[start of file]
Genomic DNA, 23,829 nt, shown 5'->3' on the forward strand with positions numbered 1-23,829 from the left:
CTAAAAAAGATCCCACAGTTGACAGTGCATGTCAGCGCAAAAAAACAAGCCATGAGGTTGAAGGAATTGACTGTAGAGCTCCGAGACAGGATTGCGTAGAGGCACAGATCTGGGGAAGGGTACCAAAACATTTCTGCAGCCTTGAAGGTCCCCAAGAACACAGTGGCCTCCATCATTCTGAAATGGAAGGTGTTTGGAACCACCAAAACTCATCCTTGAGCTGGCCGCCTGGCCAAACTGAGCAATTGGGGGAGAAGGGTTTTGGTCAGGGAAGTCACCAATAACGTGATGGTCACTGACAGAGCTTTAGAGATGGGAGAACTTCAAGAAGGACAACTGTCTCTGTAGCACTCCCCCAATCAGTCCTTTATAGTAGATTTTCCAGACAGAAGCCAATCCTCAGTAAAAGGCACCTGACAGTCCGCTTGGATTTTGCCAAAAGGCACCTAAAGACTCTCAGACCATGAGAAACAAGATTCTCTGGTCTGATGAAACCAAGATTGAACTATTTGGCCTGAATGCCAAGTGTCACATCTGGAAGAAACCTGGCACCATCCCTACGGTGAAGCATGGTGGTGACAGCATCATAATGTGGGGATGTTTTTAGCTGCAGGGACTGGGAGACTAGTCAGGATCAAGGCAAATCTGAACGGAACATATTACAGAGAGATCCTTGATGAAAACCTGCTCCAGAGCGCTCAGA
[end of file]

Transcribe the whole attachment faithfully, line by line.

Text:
Genomic DNA, 23,829 nt, shown 5'->3' on the forward strand with positions numbered 1-23,829 from the left:
CTAAAAAAGATCCCACAGTTGACAGTGCATGTCAGCGCAAAAAAACAAGCCATGAGGTTGAAGGAATTGACTGTAGAGCTCCGAGACAGGATTGCGTAGAGGCACAGATCTGGGGAAGGGTACCAAAACATTTCTGCAGCCTTGAAGGTCCCCAAGAACACAGTGGCCTCCATCATTCTGAAATGGAAGGTGTTTGGAACCACCAAAACTCATCCTTGAGCTGGCCGCCTGGCCAAACTGAGCAATTGGGGGAGAAGGGTTTTGGTCAGGGAAGTCACCAATAACGTGATGGTCACTGACAGAGCTTTAGAGATGGGAGAACTTCAAGAAGGACAACTGTCTCTGTAGCACTCCCCCAATCAGTCCTTTATAGTAGATTTTCCAGACAGAAGCCAATCCTCAGTAAAAGGCACCTGACAGTCCGCTTGGATTTTGCCAAAAGGCACCTAAAGACTCTCAGACCATGAGAAACAAGATTCTCTGGTCTGATGAAACCAAGATTGAACTATTTGGCCTGAATGCCAAGTGTCACATCTGGAAGAAACCTGGCACCATCCCTACGGTGAAGCATGGTGGTGACAGCATCATAATGTGGGGATGTTTTTAGCTGCAGGGACTGGGAGACTAGTCAGGATCAAGGCAAATCTGAACGGAACATATTACAGAGAGATCCTTGATGAAAACCTGCTCCAGAGCGCTCAGA